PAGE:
The Piano Roll allows us to zoom in much tighter within the sequencer, and draw steps at a much higher resolution than the Step Sequencer. The more you zoom in to the Piano Roll, using the Zoom bar, at the top, the more intricate and rapid you’ll be able to get with your hat.
Now that you’re zoomed in tighter, replace your thicker hat beats with smaller hits that run close together, like so. I’d recommend starting off the pattern this way, and then sprinkling some bursts in, here and there.
Try something like this…
You may also try increasing the Snap Resolution, so that you can draw in even smaller note lengths. This is particularly helpful for glitchy, machine gun hats that you hear sometimes. I would encourage you to take your time experimenting at this point, before moving on to the next steps in the exercise. Hi-hats can be a lot of fun, and very educational when it comes to learning sequencing, as well.
If you’re done adding, now would also be a good time to tweak some velocities within the hi-hat by lowering the Velocity of your hits in certain parts, and ramping the velocities up, at the beginnings of your bursts, or ramp them down. This should be done based on how it sounds. Don’t worry about the visual aspect!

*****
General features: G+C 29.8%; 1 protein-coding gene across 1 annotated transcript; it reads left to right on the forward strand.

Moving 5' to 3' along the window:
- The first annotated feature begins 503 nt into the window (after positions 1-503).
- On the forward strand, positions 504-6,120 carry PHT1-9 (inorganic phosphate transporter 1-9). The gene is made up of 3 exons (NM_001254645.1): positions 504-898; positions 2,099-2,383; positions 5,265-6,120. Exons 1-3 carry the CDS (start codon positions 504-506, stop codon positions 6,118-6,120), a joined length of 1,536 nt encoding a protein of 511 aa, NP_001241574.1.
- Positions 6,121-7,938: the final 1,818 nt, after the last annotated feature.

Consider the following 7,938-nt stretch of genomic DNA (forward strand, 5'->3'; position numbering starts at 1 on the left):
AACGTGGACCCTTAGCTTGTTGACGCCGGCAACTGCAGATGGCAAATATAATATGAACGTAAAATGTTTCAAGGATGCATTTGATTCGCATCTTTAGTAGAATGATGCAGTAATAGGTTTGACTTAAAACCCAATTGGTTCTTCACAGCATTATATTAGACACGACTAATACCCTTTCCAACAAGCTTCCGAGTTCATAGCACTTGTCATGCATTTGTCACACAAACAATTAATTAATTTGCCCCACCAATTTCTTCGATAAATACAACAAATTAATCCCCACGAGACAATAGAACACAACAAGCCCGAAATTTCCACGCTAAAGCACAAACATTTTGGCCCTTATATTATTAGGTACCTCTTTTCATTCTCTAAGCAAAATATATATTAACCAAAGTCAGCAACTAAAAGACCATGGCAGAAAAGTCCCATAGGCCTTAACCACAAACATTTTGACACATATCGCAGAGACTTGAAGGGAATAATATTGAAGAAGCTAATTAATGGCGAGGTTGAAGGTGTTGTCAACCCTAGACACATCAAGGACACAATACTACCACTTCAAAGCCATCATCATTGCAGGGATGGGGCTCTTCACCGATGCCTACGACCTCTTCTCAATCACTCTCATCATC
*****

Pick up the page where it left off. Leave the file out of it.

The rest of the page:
Step 4 - Take it to Song
Now that we have a decent break to work with, let’s get it over where we can start arranging more, outside of the confines of the Step Sequencer. On the Pattern Selection drop-down menu, select Split By Channel. This will break down every part within your Sequence into its own Pattern.
This will scare the hell out of you, at first, because you’ll think you’ve lost everything. You haven’t! Set FL Studio to Song Mode...
And then bring up the Playlist! This window allows us to arrange patterns around within a sequence in the manner in which they will appear within song structure. It’s also a great way to arrange when things enter and leave. I mean, you don’t want the same beat going on over and over!
Within the Playlist, I’ll use the Pencil tool to draw in the currently selected portion of my old pattern, which should be the kick, as it’s the first instrument in the Pattern Sequencer, and will thus be recreated as the first pattern.
When you’re ready to drop in the clap, snare, hi-hat, etc., just scroll to their pattern number using the Pattern Selector. Use choose the number associated with the pattern, or scroll through and see which pattern appears within the sequencer when, for example, you scroll to Pattern 2, 3, or 4.
Once a number is selected, draw in its pattern within the Playlist. For example: select Pattern 2, then draw the pattern into the playlist. Add in patterns 1-4, having them appear periodically, as befits the song. Don’t have them run all the time! And, reserve the snare for more aggressive parts.
In the end, you’ll have a nice, building beat that has variety, as well as complexity. Now, just add some bass, and melody… vocals, if you’re feeling it. You’re in song mode, might as well build it up!